At what is dubbed “the first ever pro-independence rally” on Friday, the convenor of the Hong Kong National Party called for supporters to “infiltrate” different sectors for the sake of the movement.

The rally at Tamar Park, near government headquarters in Admiralty, ran its course peacefully. It was attended by over 10,000  – according to Chan Ho-tin’s estimation. Thousands chanted “Hong Kong Independence” at the event. Ho said it exceeded his expectations.

“I hope you can infiltrate all the government departments, the police force – we need to learn their ways, we need intelligence – this is very practical,” he said.

Chan Ho-tin
Chan Ho-tin. Photo: InMedia.

“You can see that the pro-Beijing camp has their own doctors and lawyers – same for the pan-democratic camp. We don’t have them yet, but they are coming… soon it’ll be our world.”

“Only if we study well, can we build Hong Kong and govern it in the future,” Chan added.

pro-independence rally
Photo: Socrec.

“We absolutely support and encourage the promotion of Hong Kong independence in secondary schools and universities,” he said.

Chan said he hoped that independence advocates can lead all of the university student unions. “We’ll give whatever support we can.”

The rally was attended by five former candidates in the Legislative Council election, including Chan himself, who were disqualified by returning officers who doubted that they would genuinely uphold the Basic Law.

Photo: Dan Garrett.

‘Take back power’

Edward Leung Tin-kei of localist group Hong Kong Indigenous, who received more than 66,000 votes in a February by-election but was barred from running in the upcoming one, spoke of a revolution started by independence advocates.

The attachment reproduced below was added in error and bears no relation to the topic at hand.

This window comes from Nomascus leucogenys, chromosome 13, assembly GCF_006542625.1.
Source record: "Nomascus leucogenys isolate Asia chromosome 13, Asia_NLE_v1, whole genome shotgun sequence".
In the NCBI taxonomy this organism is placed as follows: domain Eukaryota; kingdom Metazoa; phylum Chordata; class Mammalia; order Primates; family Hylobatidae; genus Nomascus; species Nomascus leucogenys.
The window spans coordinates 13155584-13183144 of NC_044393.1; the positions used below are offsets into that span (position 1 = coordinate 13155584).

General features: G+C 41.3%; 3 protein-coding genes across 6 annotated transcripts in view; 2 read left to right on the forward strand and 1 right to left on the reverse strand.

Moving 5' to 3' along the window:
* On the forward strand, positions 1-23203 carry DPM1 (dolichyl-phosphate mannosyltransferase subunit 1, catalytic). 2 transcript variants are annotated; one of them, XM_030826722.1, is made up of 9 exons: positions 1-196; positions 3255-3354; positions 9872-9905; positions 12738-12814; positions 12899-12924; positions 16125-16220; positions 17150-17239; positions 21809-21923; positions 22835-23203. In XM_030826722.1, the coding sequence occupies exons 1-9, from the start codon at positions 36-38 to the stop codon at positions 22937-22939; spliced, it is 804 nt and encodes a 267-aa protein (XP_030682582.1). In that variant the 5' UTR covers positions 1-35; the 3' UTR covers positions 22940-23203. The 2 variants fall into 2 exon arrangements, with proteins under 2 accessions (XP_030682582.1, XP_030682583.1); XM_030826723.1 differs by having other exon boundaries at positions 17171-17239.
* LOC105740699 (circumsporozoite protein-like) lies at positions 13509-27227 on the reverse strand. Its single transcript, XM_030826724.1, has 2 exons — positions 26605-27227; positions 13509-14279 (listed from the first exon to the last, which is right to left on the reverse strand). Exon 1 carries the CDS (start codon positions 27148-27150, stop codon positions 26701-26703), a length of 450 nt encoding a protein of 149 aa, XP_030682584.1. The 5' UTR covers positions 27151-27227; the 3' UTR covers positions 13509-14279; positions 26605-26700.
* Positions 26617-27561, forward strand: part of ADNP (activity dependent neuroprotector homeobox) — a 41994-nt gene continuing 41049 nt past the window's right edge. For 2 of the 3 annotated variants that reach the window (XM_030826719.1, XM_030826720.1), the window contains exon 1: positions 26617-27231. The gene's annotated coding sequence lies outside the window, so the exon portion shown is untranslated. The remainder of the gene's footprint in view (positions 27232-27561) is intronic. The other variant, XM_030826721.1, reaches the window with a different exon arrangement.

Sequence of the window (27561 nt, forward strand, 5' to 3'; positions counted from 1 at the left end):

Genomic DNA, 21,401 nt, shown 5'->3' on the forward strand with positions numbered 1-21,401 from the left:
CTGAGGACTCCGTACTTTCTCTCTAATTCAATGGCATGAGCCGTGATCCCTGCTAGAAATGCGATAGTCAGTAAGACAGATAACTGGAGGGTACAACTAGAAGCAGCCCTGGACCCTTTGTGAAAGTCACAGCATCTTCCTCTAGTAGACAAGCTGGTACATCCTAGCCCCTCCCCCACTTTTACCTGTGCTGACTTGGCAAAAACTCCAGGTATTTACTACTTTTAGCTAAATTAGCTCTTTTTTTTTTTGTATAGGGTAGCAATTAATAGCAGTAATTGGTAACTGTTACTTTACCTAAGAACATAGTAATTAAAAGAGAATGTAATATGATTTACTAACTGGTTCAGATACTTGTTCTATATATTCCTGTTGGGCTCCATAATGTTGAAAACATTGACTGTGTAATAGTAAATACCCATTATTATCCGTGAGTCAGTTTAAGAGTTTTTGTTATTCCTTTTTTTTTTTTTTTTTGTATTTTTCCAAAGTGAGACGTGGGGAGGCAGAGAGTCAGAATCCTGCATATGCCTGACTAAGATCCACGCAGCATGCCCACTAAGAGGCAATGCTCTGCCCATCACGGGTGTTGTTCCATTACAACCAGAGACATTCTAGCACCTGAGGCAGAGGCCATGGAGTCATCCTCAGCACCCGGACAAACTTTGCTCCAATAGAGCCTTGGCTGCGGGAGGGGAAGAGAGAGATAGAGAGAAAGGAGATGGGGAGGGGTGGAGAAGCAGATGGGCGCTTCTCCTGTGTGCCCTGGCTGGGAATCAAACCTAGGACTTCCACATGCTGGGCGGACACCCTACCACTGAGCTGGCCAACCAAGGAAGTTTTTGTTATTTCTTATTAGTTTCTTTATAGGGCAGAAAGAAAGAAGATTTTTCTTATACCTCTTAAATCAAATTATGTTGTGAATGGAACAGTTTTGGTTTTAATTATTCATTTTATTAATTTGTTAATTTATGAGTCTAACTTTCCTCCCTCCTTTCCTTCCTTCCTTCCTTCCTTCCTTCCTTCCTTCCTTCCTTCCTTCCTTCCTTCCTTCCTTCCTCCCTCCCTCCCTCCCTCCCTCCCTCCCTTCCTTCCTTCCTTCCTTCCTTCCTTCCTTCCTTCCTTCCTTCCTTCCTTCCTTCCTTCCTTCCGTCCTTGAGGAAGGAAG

“We have to take back power, take back the rights we should have. The sovereignty of this society does not belong to Xi Jinping, the central government, the communist party, or the Hong Kong government, but to Hong Kong people,” he said.

Edward Leung Tin-kei
Edward Leung Tin-kei. Photo: Dan Garrett.

“You may say revolution will cause bloodshed, will fail, will have sacrifices… if the government does not crush your revolution, that means your revolution is useless and not a threat to the government. You should be happy we are creating a threat.”

“What is a revolution? It is bottom-up change. A top-down change is only a reform… do you still expect the Hong Kong government to reform from the top down, to give us democracy? It’s impossible.”

Chan also called for independence supporters to vote for him, even though his candidacy was rejected.

“Do not vote with tears for those who do not support Hong Kong independence,” he said. “Originally I would appear on a ballot on September 4… but it doesn’t matter – use your own way to vote for me.”

Chan Ho-tin
Chan Ho-tin. Photo: InMedia.

But he did not directly answer how voters should vote for him, only saying that people can submit empty or invalid ballots. He added that he would not encourage people to break the law and mutilate ballot papers.

Chan said he will continue his “election campaign” and continue to urge people to “vote” for him.

The police said 2,500 attended the rally at its peak.

Kris Cheng is a Hong Kong journalist with an interest in local politics. His work has been featured in Washington Post, Public Radio International, Hong Kong Economic Times and others. He has a BSSc in Sociology from the Chinese University of Hong Kong. Kris is HKFP's Editorial Director.